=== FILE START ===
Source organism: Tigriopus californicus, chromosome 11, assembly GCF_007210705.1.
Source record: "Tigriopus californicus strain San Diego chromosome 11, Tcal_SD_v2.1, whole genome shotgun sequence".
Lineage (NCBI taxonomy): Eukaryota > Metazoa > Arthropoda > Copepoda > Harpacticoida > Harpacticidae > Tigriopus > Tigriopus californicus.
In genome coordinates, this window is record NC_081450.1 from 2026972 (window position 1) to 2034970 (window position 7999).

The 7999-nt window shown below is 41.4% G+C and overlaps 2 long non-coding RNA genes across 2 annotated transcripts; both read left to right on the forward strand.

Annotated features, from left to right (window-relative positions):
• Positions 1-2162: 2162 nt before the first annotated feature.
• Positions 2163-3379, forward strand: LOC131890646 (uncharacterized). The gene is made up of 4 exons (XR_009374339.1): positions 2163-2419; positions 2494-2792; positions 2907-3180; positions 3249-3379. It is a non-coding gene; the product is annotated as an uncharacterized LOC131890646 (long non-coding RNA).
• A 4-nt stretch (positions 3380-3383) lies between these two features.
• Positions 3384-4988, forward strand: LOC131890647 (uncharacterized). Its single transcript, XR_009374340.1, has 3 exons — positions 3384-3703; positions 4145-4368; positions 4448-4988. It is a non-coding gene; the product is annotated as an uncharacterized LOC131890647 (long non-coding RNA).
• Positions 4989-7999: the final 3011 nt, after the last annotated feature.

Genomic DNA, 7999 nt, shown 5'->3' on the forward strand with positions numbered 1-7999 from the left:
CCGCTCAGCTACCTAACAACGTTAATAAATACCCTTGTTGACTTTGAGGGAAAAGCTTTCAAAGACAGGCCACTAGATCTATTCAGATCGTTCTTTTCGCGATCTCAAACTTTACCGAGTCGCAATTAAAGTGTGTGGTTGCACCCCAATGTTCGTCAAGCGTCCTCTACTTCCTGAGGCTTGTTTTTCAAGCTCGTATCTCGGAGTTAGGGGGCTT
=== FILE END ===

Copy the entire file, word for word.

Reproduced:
Source organism: Tigriopus californicus, chromosome 11, assembly GCF_007210705.1.
Source record: "Tigriopus californicus strain San Diego chromosome 11, Tcal_SD_v2.1, whole genome shotgun sequence".
Lineage (NCBI taxonomy): Eukaryota > Metazoa > Arthropoda > Copepoda > Harpacticoida > Harpacticidae > Tigriopus > Tigriopus californicus.
In genome coordinates, this window is record NC_081450.1 from 2026972 (window position 1) to 2034970 (window position 7999).

The 7999-nt window shown below is 41.4% G+C and overlaps 2 long non-coding RNA genes across 2 annotated transcripts; both read left to right on the forward strand.

Annotated features, from left to right (window-relative positions):
• Positions 1-2162: 2162 nt before the first annotated feature.
• Positions 2163-3379, forward strand: LOC131890646 (uncharacterized). The gene is made up of 4 exons (XR_009374339.1): positions 2163-2419; positions 2494-2792; positions 2907-3180; positions 3249-3379. It is a non-coding gene; the product is annotated as an uncharacterized LOC131890646 (long non-coding RNA).
• A 4-nt stretch (positions 3380-3383) lies between these two features.
• Positions 3384-4988, forward strand: LOC131890647 (uncharacterized). Its single transcript, XR_009374340.1, has 3 exons — positions 3384-3703; positions 4145-4368; positions 4448-4988. It is a non-coding gene; the product is annotated as an uncharacterized LOC131890647 (long non-coding RNA).
• Positions 4989-7999: the final 3011 nt, after the last annotated feature.

Genomic DNA, 7999 nt, shown 5'->3' on the forward strand with positions numbered 1-7999 from the left:
CCGCTCAGCTACCTAACAACGTTAATAAATACCCTTGTTGACTTTGAGGGAAAAGCTTTCAAAGACAGGCCACTAGATCTATTCAGATCGTTCTTTTCGCGATCTCAAACTTTACCGAGTCGCAATTAAAGTGTGTGGTTGCACCCCAATGTTCGTCAAGCGTCCTCTACTTCCTGAGGCTTGTTTTTCAAGCTCGTATCTCGGAGTTAGGGGGCTT